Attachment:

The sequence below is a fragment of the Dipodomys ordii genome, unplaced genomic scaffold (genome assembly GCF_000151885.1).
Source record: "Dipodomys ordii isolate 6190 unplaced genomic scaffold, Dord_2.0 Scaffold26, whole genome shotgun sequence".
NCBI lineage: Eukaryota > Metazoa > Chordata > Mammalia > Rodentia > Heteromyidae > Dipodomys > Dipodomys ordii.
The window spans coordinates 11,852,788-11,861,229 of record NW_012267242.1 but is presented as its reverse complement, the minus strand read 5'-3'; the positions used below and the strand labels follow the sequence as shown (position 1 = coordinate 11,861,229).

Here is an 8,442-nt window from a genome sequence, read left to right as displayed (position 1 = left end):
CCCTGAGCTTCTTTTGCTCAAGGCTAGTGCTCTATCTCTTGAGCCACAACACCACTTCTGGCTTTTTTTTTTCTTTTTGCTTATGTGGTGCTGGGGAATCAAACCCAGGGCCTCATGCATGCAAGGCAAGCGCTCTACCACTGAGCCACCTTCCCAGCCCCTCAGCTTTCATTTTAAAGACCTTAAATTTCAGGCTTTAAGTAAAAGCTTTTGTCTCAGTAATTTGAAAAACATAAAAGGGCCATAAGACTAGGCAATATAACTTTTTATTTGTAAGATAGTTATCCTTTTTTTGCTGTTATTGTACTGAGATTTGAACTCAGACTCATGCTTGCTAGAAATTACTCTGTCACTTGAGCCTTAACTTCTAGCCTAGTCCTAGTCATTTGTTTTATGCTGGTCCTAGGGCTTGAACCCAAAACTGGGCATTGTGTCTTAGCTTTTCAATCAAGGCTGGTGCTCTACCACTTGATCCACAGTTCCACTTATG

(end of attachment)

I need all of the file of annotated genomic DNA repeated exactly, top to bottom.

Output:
The sequence below is a fragment of the Dipodomys ordii genome, unplaced genomic scaffold (genome assembly GCF_000151885.1).
Source record: "Dipodomys ordii isolate 6190 unplaced genomic scaffold, Dord_2.0 Scaffold26, whole genome shotgun sequence".
NCBI lineage: Eukaryota > Metazoa > Chordata > Mammalia > Rodentia > Heteromyidae > Dipodomys > Dipodomys ordii.
The window spans coordinates 11,852,788-11,861,229 of record NW_012267242.1 but is presented as its reverse complement, the minus strand read 5'-3'; the positions used below and the strand labels follow the sequence as shown (position 1 = coordinate 11,861,229).

Here is an 8,442-nt window from a genome sequence, read left to right as displayed (position 1 = left end):
CCCTGAGCTTCTTTTGCTCAAGGCTAGTGCTCTATCTCTTGAGCCACAACACCACTTCTGGCTTTTTTTTTTCTTTTTGCTTATGTGGTGCTGGGGAATCAAACCCAGGGCCTCATGCATGCAAGGCAAGCGCTCTACCACTGAGCCACCTTCCCAGCCCCTCAGCTTTCATTTTAAAGACCTTAAATTTCAGGCTTTAAGTAAAAGCTTTTGTCTCAGTAATTTGAAAAACATAAAAGGGCCATAAGACTAGGCAATATAACTTTTTATTTGTAAGATAGTTATCCTTTTTTTGCTGTTATTGTACTGAGATTTGAACTCAGACTCATGCTTGCTAGAAATTACTCTGTCACTTGAGCCTTAACTTCTAGCCTAGTCCTAGTCATTTGTTTTATGCTGGTCCTAGGGCTTGAACCCAAAACTGGGCATTGTGTCTTAGCTTTTCAATCAAGGCTGGTGCTCTACCACTTGATCCACAGTTCCACTTATG